The Algona Republican from Algona, Iowa on September 4, 1895 · Page 7
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The Algona Republican from Algona, Iowa · Page 7

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Algona, Iowa
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Wednesday, September 4, 1895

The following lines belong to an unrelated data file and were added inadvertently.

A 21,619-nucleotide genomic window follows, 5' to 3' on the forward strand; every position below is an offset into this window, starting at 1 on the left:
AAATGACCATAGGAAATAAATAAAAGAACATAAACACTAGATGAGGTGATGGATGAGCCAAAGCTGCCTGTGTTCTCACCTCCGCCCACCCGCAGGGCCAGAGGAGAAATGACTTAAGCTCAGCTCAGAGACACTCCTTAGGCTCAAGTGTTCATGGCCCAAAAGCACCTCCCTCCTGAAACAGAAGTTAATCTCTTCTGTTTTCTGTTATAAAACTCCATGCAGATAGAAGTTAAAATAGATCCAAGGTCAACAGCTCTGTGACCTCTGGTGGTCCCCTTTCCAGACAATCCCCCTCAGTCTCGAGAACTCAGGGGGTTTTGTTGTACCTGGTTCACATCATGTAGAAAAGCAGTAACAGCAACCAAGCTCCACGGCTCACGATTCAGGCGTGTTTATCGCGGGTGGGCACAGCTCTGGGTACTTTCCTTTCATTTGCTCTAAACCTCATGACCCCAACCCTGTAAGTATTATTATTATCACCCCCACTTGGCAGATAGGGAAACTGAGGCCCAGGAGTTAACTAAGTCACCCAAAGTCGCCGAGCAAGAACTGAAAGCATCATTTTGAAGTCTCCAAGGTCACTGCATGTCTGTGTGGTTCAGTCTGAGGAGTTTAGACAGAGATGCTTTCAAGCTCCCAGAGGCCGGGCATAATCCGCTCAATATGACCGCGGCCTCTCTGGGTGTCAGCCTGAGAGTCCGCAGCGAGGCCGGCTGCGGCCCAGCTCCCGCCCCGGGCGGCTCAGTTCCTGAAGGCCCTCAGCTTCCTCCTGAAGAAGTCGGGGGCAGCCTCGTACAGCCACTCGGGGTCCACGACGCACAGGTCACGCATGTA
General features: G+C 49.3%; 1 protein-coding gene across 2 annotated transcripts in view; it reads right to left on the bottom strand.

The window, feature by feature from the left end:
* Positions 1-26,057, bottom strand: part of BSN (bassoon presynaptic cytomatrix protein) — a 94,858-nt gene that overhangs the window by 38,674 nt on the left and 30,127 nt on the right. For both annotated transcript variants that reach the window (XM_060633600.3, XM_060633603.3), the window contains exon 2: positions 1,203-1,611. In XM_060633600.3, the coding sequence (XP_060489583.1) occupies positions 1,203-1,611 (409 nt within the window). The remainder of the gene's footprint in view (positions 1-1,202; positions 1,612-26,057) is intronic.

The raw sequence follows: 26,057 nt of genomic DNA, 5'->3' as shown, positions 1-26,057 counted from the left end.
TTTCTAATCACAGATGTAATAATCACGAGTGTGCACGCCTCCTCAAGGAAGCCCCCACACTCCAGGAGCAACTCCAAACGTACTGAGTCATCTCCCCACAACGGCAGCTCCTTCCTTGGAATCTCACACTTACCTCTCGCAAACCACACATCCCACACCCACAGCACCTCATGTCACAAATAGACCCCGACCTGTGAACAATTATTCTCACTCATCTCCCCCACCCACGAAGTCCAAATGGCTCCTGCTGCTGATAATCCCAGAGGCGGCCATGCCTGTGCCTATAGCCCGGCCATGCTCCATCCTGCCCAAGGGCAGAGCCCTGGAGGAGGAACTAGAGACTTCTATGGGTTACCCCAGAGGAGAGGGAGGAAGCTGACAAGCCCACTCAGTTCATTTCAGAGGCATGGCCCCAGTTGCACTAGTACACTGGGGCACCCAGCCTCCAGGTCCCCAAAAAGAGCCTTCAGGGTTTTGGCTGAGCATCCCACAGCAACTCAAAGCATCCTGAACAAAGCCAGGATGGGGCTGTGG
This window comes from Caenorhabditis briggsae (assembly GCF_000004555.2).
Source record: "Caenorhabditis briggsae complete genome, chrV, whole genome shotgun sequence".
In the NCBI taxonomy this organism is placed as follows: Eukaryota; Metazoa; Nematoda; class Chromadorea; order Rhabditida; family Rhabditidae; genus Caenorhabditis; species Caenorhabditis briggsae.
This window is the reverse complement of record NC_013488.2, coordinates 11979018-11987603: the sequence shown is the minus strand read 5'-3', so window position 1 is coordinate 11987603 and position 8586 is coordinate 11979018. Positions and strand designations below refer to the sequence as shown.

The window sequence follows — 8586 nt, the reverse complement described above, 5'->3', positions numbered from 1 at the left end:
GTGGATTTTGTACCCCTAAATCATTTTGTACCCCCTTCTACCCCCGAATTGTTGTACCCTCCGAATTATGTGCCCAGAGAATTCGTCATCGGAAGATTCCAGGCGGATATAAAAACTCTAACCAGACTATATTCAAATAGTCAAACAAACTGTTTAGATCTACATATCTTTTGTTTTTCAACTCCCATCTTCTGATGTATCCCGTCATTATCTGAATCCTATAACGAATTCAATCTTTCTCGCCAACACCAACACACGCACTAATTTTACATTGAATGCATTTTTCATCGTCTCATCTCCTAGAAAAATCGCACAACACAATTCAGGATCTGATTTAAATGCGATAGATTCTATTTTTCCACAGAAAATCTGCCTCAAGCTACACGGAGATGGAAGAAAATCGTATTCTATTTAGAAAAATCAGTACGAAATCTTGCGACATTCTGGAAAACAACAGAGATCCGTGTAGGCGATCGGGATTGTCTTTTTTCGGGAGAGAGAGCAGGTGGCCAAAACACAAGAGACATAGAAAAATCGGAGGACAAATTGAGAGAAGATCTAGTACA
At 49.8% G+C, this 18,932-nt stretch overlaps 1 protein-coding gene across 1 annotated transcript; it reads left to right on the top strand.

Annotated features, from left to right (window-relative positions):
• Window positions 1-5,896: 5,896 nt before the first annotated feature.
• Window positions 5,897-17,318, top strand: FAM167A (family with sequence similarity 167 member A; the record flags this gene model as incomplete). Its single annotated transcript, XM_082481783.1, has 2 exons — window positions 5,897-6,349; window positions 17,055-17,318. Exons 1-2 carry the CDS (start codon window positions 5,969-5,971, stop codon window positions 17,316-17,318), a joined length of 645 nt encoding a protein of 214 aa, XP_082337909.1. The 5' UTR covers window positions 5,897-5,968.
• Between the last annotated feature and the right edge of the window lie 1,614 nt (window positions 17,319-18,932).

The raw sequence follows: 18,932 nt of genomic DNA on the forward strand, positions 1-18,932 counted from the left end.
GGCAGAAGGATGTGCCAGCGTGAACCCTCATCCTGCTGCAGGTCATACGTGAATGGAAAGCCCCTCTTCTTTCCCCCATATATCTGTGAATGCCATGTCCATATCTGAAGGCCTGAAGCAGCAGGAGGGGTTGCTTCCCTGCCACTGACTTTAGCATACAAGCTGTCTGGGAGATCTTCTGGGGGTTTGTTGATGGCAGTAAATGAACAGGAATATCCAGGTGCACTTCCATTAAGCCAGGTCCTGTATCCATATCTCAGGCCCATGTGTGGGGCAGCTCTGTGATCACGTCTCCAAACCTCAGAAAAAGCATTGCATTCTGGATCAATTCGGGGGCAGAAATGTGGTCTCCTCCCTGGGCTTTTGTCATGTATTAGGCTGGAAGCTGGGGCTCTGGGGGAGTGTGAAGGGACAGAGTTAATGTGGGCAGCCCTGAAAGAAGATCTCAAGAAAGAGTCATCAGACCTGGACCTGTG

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It I 1 l V ;f ,W AuTnoR OF "THE {Copyright, 1S05, l>y American Press Associ* tion.] . . , The most effective step Would be a change of quarters. He was not likely to spend another night in the old stone house. What was done, therefore, to checkmate him must be done quickly- It is well known that the safest hiding place for n criminal whom the officers of tho law want is in the heart of the great city of New York. It Was bard to understand why this strange couple had loft so secure a concealment and taken up their residence where their chances of detection were increased tenfold. . But, for that matter, everything thus far was hard to understand. The conceded fact, as I saw it, which confronted mo was what next would bo done by them. They woro under my eye now, and if I lot- tihcm slip I would not be likely to get on thoir track again. I was glad to lincl on reaching my homo t-hut all tho folks liar! retired. I lot myself in with tho night key with whi'.'h I had been furnished and went to my room without being seen by any one. This wan fortunate, for my clothing had lost much of the neatness which marked it at first and was in need of attention. Tho f'u-mora breakfast early, and finding that Mr. Bridges intended to drive into town I rode with him, reach- in;' the station in time to catch the early trains hod I wished, but my purpose was not to leave unless tho Howards did so. I waited most of tho forenoon, but saw nothing of them. Guarded inquiries gave mo no information of tho two men of tho night before. Had I chosen I might have killed that one at tho window, but was relieved to know that such was not the case. He must have been hit pietty hard, but uqt sufficiently so to endanger his life. If there had been any feeling of conceit in my mind-and I protest there was little, if any—it was pretty well removed by what followed by my loitering about tho railway station. My intention was, if either Howard or his wife boarded any train, to do tho same and shadow them wherever they went, but 1 made an inexcusably stupid failure to carry out my purpose. I scanned every train that went toward New York and of course kept an eyo on r.hose going in the opposite direction. This was somewhat perfunctory, for I did not suspect that either of the couple would proceed southward. A Philadelphia train drew up at the •station, and from my coign of advantage I watched tho passengers as they disembarked and others got on. The stop, was brief, and just as it began moving again Darius Howard made a rush from somewhere and swung upon one of the platforms, being helped by • the waiting brakernan. I made a dash to do the same thing, but had farther to go, and the brakeman blocked my way. "Too late," ha called. "There'll be another along in half an hour." There was no help for it. If Howard saw me, and in all probability he did, he must htwo read my purpose, and therefore would be on his guard against me unless I effected a complete change in my appearance. Mi- Bridges has returned home alone, and for the" timo 1 was perplexed as to what to do. It was useless to try to follow tho wan who had gone southward, for there \v;« no saying what his destination wii*. Flo might have started on a -journey of 20 or 1,000 miles. I have referred to a game ot blutt which I had in mind. Hitherto I had been working at long range, as may be said. Now I decided upon a bold step, which injured success or failure. From tho railway station I walked to my dwelling place, reaching there just in time for dinner. I spent a couple ot hours in my room, and then, telling my friends that I might not return until late once moro set out for tho old stone building whoro lived Isaiah Bridges, the brother of my host. Of necessity I was attired u.s on tho night before, but my ornamental cano was left behind, and every chamber in my revolver had its husband been at home, so I took care to call wht=»i he -was absent, looking af^er his farm duties. "Cou'.du'tyou stopwhcnMr. Bridges is homii?" she asked, sinking into a locking chair and surveying me with distrust. "When Will he be in?" "I can call him. If 1 don't, ho will faot bo home until sundown." "That is hardly necessary. May I ask Whether you saw any of the burglars? "Mercy, no! I didn't dare look out of the winder. My husband shot at one of them, Who pretended he Was a friend. "Did he kill him?" Nothing I'm afeafd not, for We haven't found "What a pity! He Will not be likely to show himself around here again. " "No, indeed. The gun in the kitchen is loaded, and We're ready for him." "That's right. Don't let him catch you unawares. Did they attempt to en ter by Way of the door?" "No; they must have clunib one of the trees and tried to git into the back winder. They had a quarrel among themselves, and one of 'em fired off gun or pistol, and then my husband, h fired, too, mid tho man groaned and jumped up in the air. So he must hav been hit purty hard." "Undoubtedly. I will take a look a the room and window, please. ^ know it is necessary that I should secur all the information I can." "Mercy, 1 fan't allow you to do that 1 tt pwloftgea and annate the interior and outside. to to noted, and I knew snob would be the fact the moment 1 crossed the threshold, for although this was a tear oom it waa not the one which the East ndianshad attempted to enter. That vas to the left and could be Breached only by passing out again into the hall. Still it served my purpose not to let her know for the moment that I saw the clever trick she had played i on me. I pressed my examination, and then, with :he Window raised and my head partly out, 1 turned quickly toward her: Is this the Window Which the burglar tried to enter?" "Well, that is-didn't 1 tell you I didn't see any of 'em?" . I repressed the smile that tugged at iny mouth. Here was an old lady so conscientious that she Would not tell a falsehood to save her life, yet neither would she betray those whom she believed it her duty to protect. Instead of answer ing me she parried my question. "Come here one moment," I said kindly. . , , .. . _. Sho obeyed timidly and stood at iny side. I drew back my head, leaving the sash raised, and replaced my derby< "Now, it doesn't look reasonable to me that two or three burglars would have tried to get in this window when means of doing so. Of ladder about the band not myself date pnfc foot inside of it " '"Nevertheless I shall do so, find you must not try ro stop me. " I took two steps forward and grasped the handle of the door. 1 e&pected to have it locked in my face, but it was not, and shoving it vigorously inward 1 stepped across the threshold and almost stumbled ovet MfS. DariUS C. Howard, who calmly confronted me with the icy question: "Well, sit, What do yoti waflt?" XVlt Tho room which I had entered Was one of those broad* old fashioned apartments such as ma? be found ih almost any large dwelling built 40 or 50 years ' J= . . ... ^^-i-j without a CHAPTER XVI. The good old lady was horrified my suggestion, but I forced matters. "You know tho punishment for obstructing an officer of tho law in Ins duty?" I added in my most impressive manner. "No," she replied faintly. 'What is it?" "Well, it is not hanging," I answered, with a smile, "but a heavy fine or imprisonment. I have my suspicion who those burglars were, and by examining the marks they have loft may be able to 11" i 1 they had no course you have .. premises, but they did not make use ot it " '"I don't think they did, for it is in the barn, where it has been for weeks. ' "Exactly. Then how could they get up to this window from tho ground?" "How many of them was there?" sho asked in turn. "Wo understand there were three. "Well, couldn't one of them stand on tho other's head and then let the third climb upon his head?" she demanded triumphantly, as though her answer solved the question. Under the circumstances it was an ingenious reply, and my respect for her cleverness rose. "I declare I did not think of that, but how do you account for the fact that they left no signs behind them?" "I'm not 'counting for anything. You pretend to be an ossifer of the law, and if you are as smart as you think you can answer the question yourself. My eyes ain't as good as they used to be, but mebbe I can see where you can t. And, stepping forward, the "good gray head" leaned out of the window and peered through her spectacles at the old stone wall and the ledge as if she expected to discover a written ex planation of the whole mystery. Not only that, but I saw her chip : piece of mortar with her thumb nail from between the stones just below the It was a cool, brisk autumn afternoon, and tho sen was Binning. Any effort at secrecy would have been idle, and I walked with a confident stop up the long lane, which had been tho scene of move than one stirring occurrence within thin preceding 34 hours. Without hesitation I stopped upon the broad porch and sounded out a ringing knock with tho old i'ashionod contrivance which must have penetrated to every recess of tho building. The summons was answered by Mrs. Bridges, a sodoto old lady, who wonder- iugly surveyed ,m,ft. through her speota- oles and waited for the announcement ot my business. "Good afternoon, Mrs. Bridges, I am an officer of the law, bat don't be alarmed," I added, noting her slight start. "Something occurred hero last night. Burglars I believo tried to effect an enhance, and n pistol shot was fired,' Sho stood as if hesitating what to do n say. Assuming that I was welcome, I steppocl aside, removing my hat, _ "I would like to make a tew i«- nuiries, and wo can do it better inside than on the porch, if you have no ob- Sho led the way into the wide, plainly furnished parlor, her nmnner showing that she w«s doubtful as to the y?u- jLeuou of the stop. Evidently she hud received lustrum tioua from her boarders, and even my pretended business did not fully reas- S ° My original, ptau, M I *»™ «»*? was to pretend to be an assessor who "Is this the 'window which the bimjlar tried to enter?" fix the crimo upon them. You certainly wish to give mo all the help you can. "Yes, sir, but"— "Nonsense! Come on." Having gone thus far, it would have been fatal to hesitate. She had some powerful reason for preventing my going up stairs, but sho did not dara state it and was awed by rny assumed character. , I started at a brisk pace up the broad winding Ktairway. Was I mistaken, or did I catch the sound of light, hurried footsteps along tho upper hall? She was moro deliberate of movement, and at tho lauding above I waited for her with an apology for taxing her strength so much. It was easy to tell from the location of the rooms on the second floor which was tho one to bo examined. Not desiring to betray myself too soon, I opened the door on my right. It was a bedroom, neat, clean auc simply furnished. A glance showed tha it was occupied, for the signs wer everywhere present. _ _ "That isn't what you want, sho said, breathing fast because of her exertion. "That is a front room.'' "I beg pardon; but, you see, I am not acquainted with your house." "I wish you would let me lead tho way and not be in so great a hurry." This was said with an impatience which showed that she resented tho way I had taken matters in my own hands. "I beg your pardon, but I am younger than you and presumed on your strength." "It seems to me you are presuming on a good many things. How do I know you are what you claim to be—an ossifer of the law?" A very proper question, and I answered it by drawing from an inner pocket my shield, which showed that I was n member of the detective police of New York This of itself was proof that I was not what I had claimed to be—an officer ol Union county, N. J. I had not stated that, but I gave the impression. Hac her husband been present he doubtless would have been quick to detect the de oeption and would have quickly endet my visit, But fortunately he was absent, auc the trick served me. She was impressed and made no further protest. But, simple hearted and honest as she was, she showed 8 cunning that sur- prjsed. we.' Having stated that I tmd entered the wrong room, she led the way to another apartment, whose windows opened at the rea? of the bouse. That, too, w^s an occupied bedroom, but the fnrnitvire was much plainer than in the other. J decided that it was the one used by herself aad husband, while the other belonged to Mr. and Mrs. Howard. "Now we shall see what we can lea?n ( " I remarked in a businesslike way, stepping to one of the rear wjn- flows, raising the sash and examining the window sill wnrt the stones beneath, hero," J quickly a04ed. ledge. "Someone must have done that," she remarked, scrutinizing the mark with interest. "What do you think of it? "I think it was removed by you thumb—in fact, I saw it done—though of course, you did not know it." "Is that trueV" she asked as innocently as a child. "Well, I must be more careful. They could have come in this winder the way I said, couldn't they?|' "Probably they could, but I don t think they did." "Why not?" "That isn't the way with burglars. "Do you know much about such folks?" "Madam, my business brings me m contact with them," I remarked, with all the impressiveuess I could assume^ "and it is my duty to study their ways." "That's the way you learned, eh?" "Exactly, and in no other. I am convinced that neither one of those criminals attempted to enter this room by tho means you uamu." It was quite clear that sho meant to keep me from entering the right one, and I was determined that neither she nor any one else should do that. I lowered the window and slowly walked across the room and out of the door leading to the hall. My head was bent as if in troublous thought. "Wait," sho interposed, hurrying to place herself in front of mo. "It would ho more polite if you would let me lead." . . . "I must beg your pardon again, but I wish to relieve you of all tho labor I can." , . "The best way to do that is by It-ay - eg tho house.'' "I will be glad to do so when my work is completed." It was no fancy this time that I heard a soft footfall and saw the door opening to tho room slightly ajar. Some one was on the other side, stealthily watching us and listening to our words. The ago. It was plainly carpeted, any pictures ott the Walls, With a stove at one side, a number of chairs and a long flat table, which stood between the two windows, beyond which, had not tho shades been lowered, 1 Would have seen some of the trees in. the tear of the yard. Oil this table Were a number of Vessels, mostly of glass, a retpft, several jars, vials, small delicate tools and fully a dozen little contrivances the like of which I had never seen, and which will not attempt to describe, except to say they were constructed of glass. Some were spiral in form, while others had oclrl, twisted shapes, evidently understood only by the persons who had brought them thither and made uso ot them. The rotra was closed so as to permit no ventilation. Tho heat of the stove intensified a peculiar, subtle perfume, which, at first pleasant, after a time bo- came nauseating. I knew when I turned the knob of the door that some one was within. I did not believo it was Mr. Howard, tor I had seen him leave the railway station several hours before. Therefore, when I almost collided with his wife, I was nerved for it. She was standing in the room, near the door which I pushed quickly inward, and confronted mo with he question: "Well, sir, what do you want? Jovel wasn't she a beauty? I had seen ler before, and, as I have said, was braced for the meeting, but when I looked at that superb figure, with the matchless black eyes, abundant hair, olive complexion, perfect features, small white teeth and fascinating form, I was almost overwhelmed. I could well understand how almost any man would have been overcome by merely such a vision and would drop his weapons as if in the presence of death itself. Surely she must have made many conquests by the very momentum of her marvelous beauty, which was sufficient to make a man forget duty, honor— everything but his mad ihthrallrnent for Bh-e treated this impudence with 6cofn it deserted. "It soft of looked that Way* to* aft the Jersey City station you avoided each other, not sitting, even io the «»» 0 **» though you were ffiendiy enough, whew you left the train at ftahwsy and rode to this place in a cab. . "However, all that is you? own bttai- ness and of ho particular interest to me. Some days ago your .hwbajd told an Immense jewel, which he called .X&u Sahib's ftiby, to a gentleman in New York. Mr. Howard received the pi16e be asked, but on the very night of the purchase, the buyet was fobbed oj the stone, and 1 am seeking to find out the tf tith about It." , 1 vvatdhed that fascinating faceclose^ ly While uttering these Words. I expect_J !«„* »•„ bhni*r silfrtirisfc When told 01 peared", 16 IhaS, no m^tef place, toe tfime can be Ww home to neither unless the thief employed should turn state's enc "if yoti understand that?" She nodded her head. "Before giving any explanation please wait until 1 ask tot it." "It shall be as you say. Do yon know anything about the robbery of the fnw? Fof the first time since we had ad- dfessed each other bet lips patted that dahgojously fascinating smile. PLANfet Stw* the ed her to show surprise when the theft of the ruby, *<*•»' * how could she know anything Circumstance? But nothing of that nature lit tip her face. She demanded with the Coolness of a judge: "Why do you come to toe? "Because 1 am sure you Call give me the information." "Your words are What 1 might have expected from you. On what night did this robbery, if there Was any, take place?" "Last Tuesday, the 13th— excuse me, you are going to say that you and your husband were not in New York that night, which is a fact, as I learned for myself. If tho charge was made against either of you, therefore, you could prove an alibi. I presume you know the meaning of that word?" She paid no attention to this slur, but calmlv looking at me uttered tho single word '"Well?" with the most splendid circumflex inflection conceivable at the end. "You know that sometimes several persons are concerned in matters of this kind It is safer to employ an agent. Whoever took that ruby from Mr. Baud- husen's room at the Windsor did the cleverest job of the year. Now, if yo« will tell how it was done, I will let up on you and your pretended husband. Come now!" •,• 4. I doubt whether a man pretending to Be Professo* Ledge* of London, Whose" series of Gfeshiiin astronomy lectures be a detective over did a more audacious •"** i i i • i.W«« 4-Viia "Knocks In Theif Relation to Astrono- mY" has been completed, in his last discourse pointed out that the universe, instead-of being fixed, is alive With motion, each star With its attendant plan^ ets hurrying through space. If star were to knock against star the intense heat and fierce fire generated by the enor* molts velocity and vast momentum of the two masses would bo such as to pass human conception, It niavbo that the sun was formed ty the collision of two stars. The effect of two such bodies attracting each other and meeting would bo to reduce then! to a violently agitated guseofla mass, which would oscillate, first inward, producing inconceivable heat, and then out- Ward'again, ultimately assuming the condition of the Him. The general result would be that the two bodies vroula revolve around their common center ot gravity—that is to say, around each other—creating a double star. Lord Kelvin has calculated that if .29,000,000 solid globes, each of the mass of tho moon, should be scattered over a spherical surface 100 times tho radius of the earth's orbit, they would come together and be raised to a temperature o* 100,000 degrees. They would oscillate outward and inward, reaching to a less distance each time, and ultimately settling down into a sphere. The nebula? we see around us may, Professor Ledger suggests, have been o and seemingly absurd thing than this. We have all heard of the profane farmer who, when confronted, by an unusual cause of provocation, simply held bis peace because he could not do justice to the theme. It must have been something of the same with Mrs. Howard, for she looked at me and remained speechless. My next move required explanation. I set my chair away from the door and the nearest, corner, which was only from tho door. I never •«Jhj gentleman left no trace that oa« be of any bcip tq w- 10W toy the °^' "Well, sir, w'Kft #f you want?" door itself was less than sis feet distaut and almost before me, J acted as if J saw it WQt, but uothiWS escaped Wf • . ' "ji you want to go en the roof, " sh^ asked, "and look down, the pbimbley?" "That wowld be hardly worth while, but there is another apartment Q» this floor, and it is that which the iwglui to wtw last night and which. sternly fit * I stood a minute, staring vacantly with open mouth and wondering eyes, and then I could no more keep back tho words than I could stop my respiration: "Heavens, I never saw so wonderful a woman!" "Idiot, you have not answered my question 1" she said in a freezing voice, which ought to have stricken me to the floor, though I kept my feet. Neither of us stirred, but in the bewildering moment I was conscious that Mrs. Bridges had closed the loor behind me. I was alone in the presence of the beautiful fury, and duty whispered in my ear: "Have a care or you are lost!" By a supreme effort I pulled myself together. It was useless to quail before this being, for she had no mercy. If I shrank or faltered, she would crush me. Behind that regal form crouched the mystery of Nana Sahib's ruby, and naught but boldness, daring, audacity, inercilessuess, would avail mo. In a minute I was myself. * "Madam," I said, with a bow, I am an officer of tho law. You heard me tell Mrs. Bridges my errand"— "But it was a lie!" she broke in with a sweep of her right arm and a step forward. "Leave this instant, or it will be the worse for you!" This threat and the biting words nerved me still moro strougly. I became calm, cool, self possessed, on the in stant. , "I will leave when I am through with tho business which brought me here and not one second before. You and your husband and all the miscreants from India cannot compel me. I am armed and will defend myself even against you!" Strange words to utter to a woman, whose strength could not have surpassed that of a child, A strong man like me ought to have been abashed at the sound of his own voice when they were spoken, but I was in for it and meant to maintain a bold front to the end. That my reply was unexpected was shown by her manner, She never removed those piercing eyes from me, and once I believed, when I saw the delicate fingers nervously working, that she meant to leap at my throat, She breathed short and fast, but did not change hep superb poise. ««Pray be seated," I added, with assumed courtesy, as I placed my hand on the back of -,the nearest chair and set it down beside her, "With your pormis, sioa I will do the same, I Wish a few words with you," My own chair was placed so close to the door that had J inclined it to the year it would have rested against it. I eat down with my hat in niy lap and toobed expectantly at her- She didBot stir a muscle, bet remain- in five or six feet removed my eyes from the woman while doing this. As I resumed my seat I drew my revolver and rested it loosely across my knee, in which position I could use it with the quickness of lightning. I suspected the occasion for such use was at hand. • "Don't be alarmed," I said, looking in her face. "If you intend no harm, you will receive none, but if anything is attempted against me God help you! "What do you mean?" she asked, with a slight recoil. ed lifee a Ptate-e. and it teemed flame of those eyes, would tm through. "j m a detective and have watching you aad y sometiffle "i upright as * CHAPTER XVIII. . "Since I entered this house and came up stairs," I said, with my gaze still fixed upon that marvelous countenance, "your husband has returned. He is outside this door and hears tho words that lam now speaking. He is seeking.a chance to kill me. Ho was figuring from the sound of my voice my exact position in front of the door, so that he would bo sure of hitting me if he fired through the panel; hence my change of position. He can't do it now without first opening the door. That will give me as good a chance as he can have, which is all I seek. "But," I added, with a meaning Which could not be mistaken, "if he or any one of the wretches in his employ fires a shot at me while you are within range, I swear by the Eternal I will shoot you dead as you stand there. Your husband hears these words. Let him govern himself accordingly. Won't you sit down?" , , For 1»a first time after my repeated invitatfous she seemed to become aware I that the chair wtvs near her, Sho glanced at it, hesitated an instant and then walked to the stove. She seemed to be looking after the fire within, and I suspected nothing, but that beautiful fiend outwitted me. She did a thing winch I did not see, and whose meaning did n<at come to me until afterward. She threw something among the embers of the wood and the ashes left by the sticks that were burning there before I entered the room. Then she came back to where she had been standing and sat down in tho chair, three paces away and facing me. I have spoken of a singular odor I noticed npon opening the door and which at first was rather pleasant, but it became more marked as the heat of the room increased and was oppressive almost to the point of nausea. How I longed fop a breath of the cool, pure, bracing air from the outside, put there Y?as not a orevice through which it could reach we- > "What are all those things?" lasfc>fl flirting my head toward the long table OH which lay the articles I have referred « f j do not choose to answer that question, " . I was listening intently; f$F , . that the East Indian was still ,»n the pU outside aed heard every word passed. I spoke in a eleaj tow, fqr I was talking to Mro m produced by the knocking together of two great bodies rather than by the aggregation of many smaller ones. The collision of two huge suns would thus lead to rejuvenescence and the.formation of new systems. Phenomena indicating that something very much .in the nature of a collision had occurred are the outbursts of temporary stars such as those observed by Tycho Brahe in 1572, by Kepler in 1604 and those of 1848, 1866, 1876, 1885 and 1892, the last being the new star Auriga, which declined through ten magnitudes, 'or became 10MOO times less bright in two months. The groat increase in the light of a comet as it approaches the sun may be due to a tidal disturbance in the bodies forming ' it, causing them to knock against each other, and thus generate heat and light. In the same way the twinkling of the stars may be caused by the knocks of the molecules of the atmosphere on the ether, whoso undulations carry their light to us. The excessively great and the exceedingly small are all interdependent, and the past, present and probable future of nebulous bodies all hinge on the relations they bear to the knocks of tho molecules of their gases, whilo the knocks of immense bodies depend ultimately on the knocks of their constituent atoms. w e Book Bound In Gold and Silver. The only gold and silver bound, diamond incrusted book in the world was lately enshrined iu the holy Mohammedan city of Isnan-Ruza, Persia. The book is of corn-so a copy of the Alkoran and is a gift from Abd-iu'-Bahman, ameer of Afghanistan. The covers of this!, unique volume, the sides of which are 9^ by 4 inches, are of solid gold plates , one-eighth of an inch in thickness, lined . with silver sheets of the same thickness. The centerpiece, as well as the corners, is a symbolic design wrought in diamonds, rubies and pearls. Thocpjiter figure is a crescent with a star botweea its points, the whole design being oom-A posed of 109 small diamonds, 167 pearls \ anil 183 rubies. The diamonds on each \ corner, which are almost hidden in their \ golden setting, and the orange colored \ lacquer with which they are fastened, ^ are each worth about $5,000. The book itself is on parchment, entirely written by hand. It is valued at $136,000. There are said to have been 'over 100,000 visit-' ors present in Isnan-Ruza the day the holy relic was enshrined.—St, Louis Republic. . Soap Bublrtes. M, Izarn has communicated to the Academy of Sciences a'new method for ' obtaining soap bubbles lasting a wrtiob- ,, longer time than those obtained from-'; ! the soap water generally wed, fie. few 1 y eoourse to a resinous soap made by toe • oUowing fornwla; Pulverize tp 10 grams <jf pure rosin and 10 of carbonate of potash i add }00 water and boil until g W« obtain in this way a which maybe kept to s.tpoktobedjiud use with from ftw'to five> nijfeelyevea\yben ,,, r ,., ,_ ,„...... bnjbpjee produced are very pej?^ consequently cm he; shdy ol phenomena - • - & making spisp" it v'f^TO s *&"!* Gay yyorfls, things &«* there no yowf " JWPWM* <?**"•& ,/%4§;$£ vMM^VA- II-